I don't know who first said it, but the idea that "money doesn't solve your problems, it just makes your problems more expensive" is spot-on. (Unless your problem is stark poverty, in which case money is handy-dandy.)

    As someone who studies the psychological, behavioral, and health-related effects of mass media exposure on children and adolescents, I can tell you that at least ONE of the reasons we keep buying into the notion that acquisition of objects will make us happy is that it's shoved down our throats from every magazine, billboard, and bus flying past. Our discontent is profitable for marketers. But does all that profit make THEM happy? Apparently not. ;-)

  3. lulu: you're right - it is a constant battle and the ambition to live a simpler life runs contrary to messages emanating from the business sector, government and so on

    ww: in fact, the most recently publicised research over here put that income level at a paltry £10,000 per annum ($19,000??) - amazing, eh?

  4. £10k? Presumably not in London though.

    Rather than money itself, I think what does add to happiness is knowing there will always be enough. As a freelancer I'm not blessed with that knowledge and it makes me very nervous indeed.

  5. I have a drawer full of paper about downshifting and I am scared to do it. I love my big(gish) salary and being solvent, and I remember too well how miserable it used to be on the breadline -- sometimes not even the money for a stamp; sometimes having to have the phone cut off. Yet my life today is full of the kind of stupid stresses you have just delineated so well, Urban Chick. Good on you!!

  6. I hate waste and try not to be swayed by ads, etc. There's nothing wrong with a little retail therapy - the odd lipstick or book or whatever, but nothing more than that.

    GSE, I don't even earn £10,000 a year (before tax) these days (and my income has never been over £12,000). I am proof that it is possible to live on very little money, in London. You're absolutely right: as far as freelancers as concerned, the lack of job security is the main impediment to happiness.

  7. GSE, I have tried to convey that to my widowed mother, who is on a pretty OK annual pension, some of it state, some of it from my father's employment with John Lewis. She gets around £9,000 a year, but of course her mortgage is paid off. She keeps starting to fret about money (despite managing to SAVE £100 a month and fill her wardrobe with new clothes and accessories every week - I'm not sure what she's saving for aged 77!), and I keep saying, better £9,000 a year that no one will ever, ever take away than a fluctuating income that depends on you being healthy enough to go out and earn it! Roll on - er - 67 in my case...

    As a freelancer myself, I had a couple of good years a while back, and I definitely now know the amount which makes me feel contented. It's not £10,000, but it's well below $100,000 (what's that, around £50,000?). For me personally, it was having the money to pay all my bills on time, PLUS an extra £20 a week to spend on food above the basics including a daily cappuccino out, PLUS an extra £50 every three weeks or so for a haircut or a posh dinner out with my partner or an iPod shuffle or 3 for 2 books in Books Etc or some treat or other, PLUS the knowledge that when I needed a plumber or a car repair or a new computer - say twice a year some disaster like that - I had the £500-700 spare to pay for it. That to me is a luxurious lifestyle, because money becomes simply not an issue. Beyond that, several more tens of thousands definitely wouldn't have made much difference unless it leapt up to the kind of band which would mean I could live somewhere wonderful like Covent Garden or Marylebone, i.e. £150,000 a year or something, which I will never earn so it's not worth thinking about. I'm back on a normal income now for a freelance editor, but it was interesting to find that out. I'm not sure I would have believed that otherwise.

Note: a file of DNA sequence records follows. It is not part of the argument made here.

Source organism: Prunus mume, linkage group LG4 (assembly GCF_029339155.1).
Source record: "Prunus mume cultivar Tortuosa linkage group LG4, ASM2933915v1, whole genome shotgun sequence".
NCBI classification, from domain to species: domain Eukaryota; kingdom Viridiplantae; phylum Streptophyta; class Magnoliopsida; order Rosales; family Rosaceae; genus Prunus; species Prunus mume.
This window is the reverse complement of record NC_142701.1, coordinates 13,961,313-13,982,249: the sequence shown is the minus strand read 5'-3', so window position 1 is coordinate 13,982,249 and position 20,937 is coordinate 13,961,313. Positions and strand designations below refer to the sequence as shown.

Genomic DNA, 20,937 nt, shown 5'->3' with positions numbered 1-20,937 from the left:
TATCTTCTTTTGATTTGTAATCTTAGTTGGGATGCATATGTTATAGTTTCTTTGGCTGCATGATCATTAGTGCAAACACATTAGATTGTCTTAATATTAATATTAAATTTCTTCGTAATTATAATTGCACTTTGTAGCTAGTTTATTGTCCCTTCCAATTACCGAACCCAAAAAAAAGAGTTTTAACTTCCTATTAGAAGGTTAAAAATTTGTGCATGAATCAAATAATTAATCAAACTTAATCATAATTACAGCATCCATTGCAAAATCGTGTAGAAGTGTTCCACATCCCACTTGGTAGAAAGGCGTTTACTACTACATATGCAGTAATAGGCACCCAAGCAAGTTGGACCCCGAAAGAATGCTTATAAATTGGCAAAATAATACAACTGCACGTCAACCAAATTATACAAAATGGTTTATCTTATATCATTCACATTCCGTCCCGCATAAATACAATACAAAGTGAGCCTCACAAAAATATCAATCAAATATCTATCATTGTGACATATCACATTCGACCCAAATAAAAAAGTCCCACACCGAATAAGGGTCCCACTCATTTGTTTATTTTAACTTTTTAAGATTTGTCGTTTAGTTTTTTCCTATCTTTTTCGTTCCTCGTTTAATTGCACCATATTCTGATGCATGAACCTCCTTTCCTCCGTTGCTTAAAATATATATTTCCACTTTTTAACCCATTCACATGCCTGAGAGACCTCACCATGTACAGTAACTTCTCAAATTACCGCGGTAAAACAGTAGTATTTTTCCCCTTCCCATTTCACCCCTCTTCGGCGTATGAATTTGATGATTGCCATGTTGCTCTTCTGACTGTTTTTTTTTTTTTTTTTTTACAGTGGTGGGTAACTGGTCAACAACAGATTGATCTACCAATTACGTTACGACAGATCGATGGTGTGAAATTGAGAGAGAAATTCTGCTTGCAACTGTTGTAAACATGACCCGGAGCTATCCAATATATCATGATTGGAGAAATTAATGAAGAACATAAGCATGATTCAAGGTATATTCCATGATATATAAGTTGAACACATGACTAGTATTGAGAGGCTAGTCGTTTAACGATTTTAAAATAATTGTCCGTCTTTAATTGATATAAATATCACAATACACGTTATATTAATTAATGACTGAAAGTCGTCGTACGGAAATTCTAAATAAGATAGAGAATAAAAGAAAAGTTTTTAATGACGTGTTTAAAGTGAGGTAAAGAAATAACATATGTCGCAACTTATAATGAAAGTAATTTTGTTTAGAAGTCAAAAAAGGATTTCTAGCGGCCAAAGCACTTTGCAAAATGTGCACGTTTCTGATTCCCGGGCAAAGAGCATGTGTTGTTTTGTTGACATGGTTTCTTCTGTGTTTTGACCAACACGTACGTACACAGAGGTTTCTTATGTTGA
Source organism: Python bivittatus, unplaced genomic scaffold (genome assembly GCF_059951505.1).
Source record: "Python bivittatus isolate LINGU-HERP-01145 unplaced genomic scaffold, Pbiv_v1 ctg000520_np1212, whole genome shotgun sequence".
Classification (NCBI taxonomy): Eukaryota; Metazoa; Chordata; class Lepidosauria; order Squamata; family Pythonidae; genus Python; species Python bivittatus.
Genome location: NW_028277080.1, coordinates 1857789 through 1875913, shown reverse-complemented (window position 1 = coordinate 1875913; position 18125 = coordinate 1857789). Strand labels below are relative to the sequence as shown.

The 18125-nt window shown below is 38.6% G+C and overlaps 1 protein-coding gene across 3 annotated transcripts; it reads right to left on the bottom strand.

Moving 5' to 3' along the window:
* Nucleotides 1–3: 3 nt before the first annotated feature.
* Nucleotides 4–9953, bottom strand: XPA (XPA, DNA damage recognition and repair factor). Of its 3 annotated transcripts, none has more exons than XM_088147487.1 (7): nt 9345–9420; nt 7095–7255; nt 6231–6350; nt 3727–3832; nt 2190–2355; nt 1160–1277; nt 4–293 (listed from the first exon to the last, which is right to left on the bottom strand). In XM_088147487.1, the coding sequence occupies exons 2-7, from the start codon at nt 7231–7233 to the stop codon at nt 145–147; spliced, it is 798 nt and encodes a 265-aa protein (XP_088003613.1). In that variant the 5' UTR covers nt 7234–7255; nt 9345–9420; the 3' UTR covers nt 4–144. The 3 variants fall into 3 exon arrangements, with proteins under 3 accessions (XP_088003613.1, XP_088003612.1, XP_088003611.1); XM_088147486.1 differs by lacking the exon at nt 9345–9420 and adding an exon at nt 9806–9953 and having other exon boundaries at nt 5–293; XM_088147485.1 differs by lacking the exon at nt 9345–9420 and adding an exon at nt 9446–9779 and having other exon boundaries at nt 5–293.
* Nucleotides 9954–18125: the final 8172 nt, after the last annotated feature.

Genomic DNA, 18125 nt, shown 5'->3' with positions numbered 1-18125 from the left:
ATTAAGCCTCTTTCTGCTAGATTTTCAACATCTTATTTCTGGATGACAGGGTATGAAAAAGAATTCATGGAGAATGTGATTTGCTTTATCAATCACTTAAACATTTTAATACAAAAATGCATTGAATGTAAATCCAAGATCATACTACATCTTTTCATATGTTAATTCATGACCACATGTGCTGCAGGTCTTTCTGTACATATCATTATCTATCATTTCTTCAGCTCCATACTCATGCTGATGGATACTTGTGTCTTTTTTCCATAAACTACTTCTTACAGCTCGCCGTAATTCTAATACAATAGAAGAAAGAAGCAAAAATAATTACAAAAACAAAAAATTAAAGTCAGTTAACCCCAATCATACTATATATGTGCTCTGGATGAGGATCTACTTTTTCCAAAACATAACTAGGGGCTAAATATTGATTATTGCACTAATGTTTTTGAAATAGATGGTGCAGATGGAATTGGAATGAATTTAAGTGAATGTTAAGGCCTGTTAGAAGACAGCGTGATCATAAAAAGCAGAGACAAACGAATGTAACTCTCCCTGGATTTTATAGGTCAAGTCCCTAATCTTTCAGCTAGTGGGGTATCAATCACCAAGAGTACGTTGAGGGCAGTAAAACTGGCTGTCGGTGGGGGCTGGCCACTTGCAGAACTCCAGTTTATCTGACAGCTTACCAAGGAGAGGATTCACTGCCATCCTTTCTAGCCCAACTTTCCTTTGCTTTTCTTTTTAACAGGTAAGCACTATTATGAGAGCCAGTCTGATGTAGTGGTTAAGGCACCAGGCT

8. Hi Bela! I've been away and so I'm catching up here. You've picked another good guest.

    I need a good slap. I'm afraid I tend to spend money as if I had it.

  9. gosh - how do you manage bela? I spend 10k a year on basics - utilities, council tax, insurance, season ticket, obscenely high service charge etc. That's before food, although it does include a subscription to the Economist. And it goes up without fail every year.

  10. The only people that say that money doesn't matter-Have Lots of it-lol. I Do agree that this is getting to be more and more the haves and the have nots and there is a lot of greed and ingratitude.

    Beyond the bare necessities, enough food, a safe place to live, clothing, access to good health care and a few little luxeries here and there to make life fun-I don't think that money can buy happiness.

    I have an Aunt who has a dollar less than God and is miserable as hell. She has been poor as a child, has been a millionaire for half of her life. She always a very discontent person, in both situations.

    Unfortunately for my family, who have been in really bad shape financially at times, the Only thing she has been Always been willling to consistently share is her misery ;-)